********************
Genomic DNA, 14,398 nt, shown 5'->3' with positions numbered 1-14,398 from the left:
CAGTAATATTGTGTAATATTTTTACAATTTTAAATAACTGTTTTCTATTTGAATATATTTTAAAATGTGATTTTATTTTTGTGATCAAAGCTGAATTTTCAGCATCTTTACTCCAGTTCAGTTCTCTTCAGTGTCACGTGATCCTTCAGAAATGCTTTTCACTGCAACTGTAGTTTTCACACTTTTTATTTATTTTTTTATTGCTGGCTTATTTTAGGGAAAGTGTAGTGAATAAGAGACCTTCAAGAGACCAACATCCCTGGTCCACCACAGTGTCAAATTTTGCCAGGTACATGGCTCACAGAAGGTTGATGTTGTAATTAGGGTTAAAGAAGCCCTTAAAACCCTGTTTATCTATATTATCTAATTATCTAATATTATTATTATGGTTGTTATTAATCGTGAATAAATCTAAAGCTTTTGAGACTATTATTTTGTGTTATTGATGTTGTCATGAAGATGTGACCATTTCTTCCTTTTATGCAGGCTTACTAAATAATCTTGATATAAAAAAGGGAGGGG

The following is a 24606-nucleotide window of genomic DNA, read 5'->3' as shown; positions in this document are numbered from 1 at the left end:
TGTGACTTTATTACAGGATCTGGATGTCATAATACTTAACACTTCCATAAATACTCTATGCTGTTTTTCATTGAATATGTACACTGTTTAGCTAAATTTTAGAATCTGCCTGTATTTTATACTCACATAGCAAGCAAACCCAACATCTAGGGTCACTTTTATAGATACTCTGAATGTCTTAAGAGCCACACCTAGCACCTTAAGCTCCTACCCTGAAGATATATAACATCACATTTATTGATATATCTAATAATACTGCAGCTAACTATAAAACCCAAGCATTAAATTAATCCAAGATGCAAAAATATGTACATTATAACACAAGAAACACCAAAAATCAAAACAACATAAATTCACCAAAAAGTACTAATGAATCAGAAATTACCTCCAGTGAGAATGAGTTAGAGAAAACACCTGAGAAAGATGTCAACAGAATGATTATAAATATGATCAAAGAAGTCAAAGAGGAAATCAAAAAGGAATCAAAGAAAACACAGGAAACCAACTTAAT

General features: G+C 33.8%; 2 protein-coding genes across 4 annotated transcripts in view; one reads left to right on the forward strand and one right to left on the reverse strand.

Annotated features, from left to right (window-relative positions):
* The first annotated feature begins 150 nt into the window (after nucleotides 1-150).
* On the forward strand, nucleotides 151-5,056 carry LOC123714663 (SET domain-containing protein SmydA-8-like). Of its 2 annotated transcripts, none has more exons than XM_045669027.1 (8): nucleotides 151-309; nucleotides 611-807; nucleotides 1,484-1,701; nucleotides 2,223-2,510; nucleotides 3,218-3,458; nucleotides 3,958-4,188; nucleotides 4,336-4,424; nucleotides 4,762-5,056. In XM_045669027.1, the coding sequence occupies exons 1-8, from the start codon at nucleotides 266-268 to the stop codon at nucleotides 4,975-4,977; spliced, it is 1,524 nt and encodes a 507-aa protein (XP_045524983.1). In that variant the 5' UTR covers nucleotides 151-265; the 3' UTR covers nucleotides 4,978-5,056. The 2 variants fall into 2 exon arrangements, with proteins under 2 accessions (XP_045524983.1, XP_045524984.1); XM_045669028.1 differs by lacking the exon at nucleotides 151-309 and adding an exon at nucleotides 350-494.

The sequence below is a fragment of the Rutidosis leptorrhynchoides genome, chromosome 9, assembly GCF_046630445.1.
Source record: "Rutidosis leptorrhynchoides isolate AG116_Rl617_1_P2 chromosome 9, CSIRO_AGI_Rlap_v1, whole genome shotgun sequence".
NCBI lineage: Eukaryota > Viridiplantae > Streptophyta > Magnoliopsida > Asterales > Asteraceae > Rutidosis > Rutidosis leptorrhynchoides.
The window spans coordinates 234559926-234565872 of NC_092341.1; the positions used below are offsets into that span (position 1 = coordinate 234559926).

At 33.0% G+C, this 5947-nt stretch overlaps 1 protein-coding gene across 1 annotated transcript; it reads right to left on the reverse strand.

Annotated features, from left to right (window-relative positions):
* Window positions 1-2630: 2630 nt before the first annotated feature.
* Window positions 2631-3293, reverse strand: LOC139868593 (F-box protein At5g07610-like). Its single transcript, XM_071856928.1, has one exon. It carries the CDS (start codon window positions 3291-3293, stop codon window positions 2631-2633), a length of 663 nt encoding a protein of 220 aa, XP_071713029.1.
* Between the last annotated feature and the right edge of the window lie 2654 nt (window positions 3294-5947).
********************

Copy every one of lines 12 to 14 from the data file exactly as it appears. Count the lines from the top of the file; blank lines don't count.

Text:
The window spans coordinates 234559926-234565872 of NC_092341.1; the positions used below are offsets into that span (position 1 = coordinate 234559926).

At 33.0% G+C, this 5947-nt stretch overlaps 1 protein-coding gene across 1 annotated transcript; it reads right to left on the reverse strand.

Annotated features, from left to right (window-relative positions):